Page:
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By Fr. G. Peter Irving III

2/16/2013 (3 years ago)

Catholic Online (

Lent is that special time in the life of the Church when the call to conversion is turned up to maximum volume

The popular British singer-songwriter, Sting, once made this comment about his Catholic upbringing: "I was brought up as a Catholic and went to church every week and took the sacraments. It never really touched the core of my being." Without wishing to pronounce judgment on Sting or on anyone else (that's God's job), I cite these tragic words because they raise an important question: Why did it never really touch the core of his being?


By Fr. G. Peter Irving III

Catholic Online (

2/16/2013 (3 years ago)

Published in Year of Faith

Keywords: Fr. G. Peter Irving III, Holy Innocents Long Beach, St. Matthew, Sting, Conversion

LONG BEACH, CA (Catholic Online) - The account of the calling and conversion of Levi (St. Matthew) is mentioned in Matthew, Mark and Luke. Precisely six weeks ago at a Saturday Mass we heard St. Mark's telling of this story. Today we hear it again, but this time from St. Luke. In all three Gospels this momentous event in the life of Levi and in the life of the nascent Church is described with a paucity of words. Here is how today's Gospel describes it:

"After that [Jesus] went out and noticed a tax collector named Levi sitting in the tax booth, and He said to him, "Follow Me." And he left everything behind, and got up and began to follow Him."

Here we have the dramatic conversion story of a notorious sinner compressed into a sound byte. But the economy of words with which Matthew's story is told is not intended to attenuate the immensity of this event. Instead, the brevity of this account magnifies the stunning spontaneity of a sinner's turning to Christ.

In the simplest of terms, Levi-Matthew was a "big fish." He was a publican, a tax collector, which made him a bad Jew, a turncoat, an agent of the enemy, namely the pagan Roman occupiers. St. Cyril of Alexandria explains that Levi was a "rapacious man, of unbridled desires after vain things, a lover of other men's goods, for this is the character of the publican."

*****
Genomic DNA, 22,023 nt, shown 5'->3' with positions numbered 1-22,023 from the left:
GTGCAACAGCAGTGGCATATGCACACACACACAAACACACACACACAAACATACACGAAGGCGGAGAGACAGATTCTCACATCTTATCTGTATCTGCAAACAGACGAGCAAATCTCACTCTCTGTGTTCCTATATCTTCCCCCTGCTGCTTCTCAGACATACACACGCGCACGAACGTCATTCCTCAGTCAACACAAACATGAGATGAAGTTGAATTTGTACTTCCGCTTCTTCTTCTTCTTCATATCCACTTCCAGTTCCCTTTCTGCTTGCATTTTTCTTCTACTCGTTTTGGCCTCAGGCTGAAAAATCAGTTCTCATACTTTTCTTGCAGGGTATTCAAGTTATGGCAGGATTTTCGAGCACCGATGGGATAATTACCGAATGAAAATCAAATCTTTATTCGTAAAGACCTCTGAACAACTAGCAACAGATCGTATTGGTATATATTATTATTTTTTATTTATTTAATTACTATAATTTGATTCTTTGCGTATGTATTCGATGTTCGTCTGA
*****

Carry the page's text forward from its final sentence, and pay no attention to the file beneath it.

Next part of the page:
But then he goes on to say, he was "snatched from the very worship of malice by Christ's call."

The immediacy of Matthew's response to Jesus' two-word invitation, "Follow me," has always fascinated me. Levi's job was to exact taxes from the Jewish populace for imperial Rome. The taxes were onerous and ridiculously exorbitant. He was a public sinner hated by his own people who lumped him together with prostitutes, adulterers and extortioners.

Over time Levi got more or less used to the unpleasant faces and the frequent words of contempt with which he was greeted at his taxation station. But the pay was very good and after a while in a job like this, one grows an extra layer of skin.

Then Jesus comes along and speaks those famous two words. Matthew gets up from his desk, he leaves everything right there and begins to follow Jesus, never looking back. One could spend endless hours contemplating the scene of this thrilling encounter between the majestic Christ and the pitiable sinner.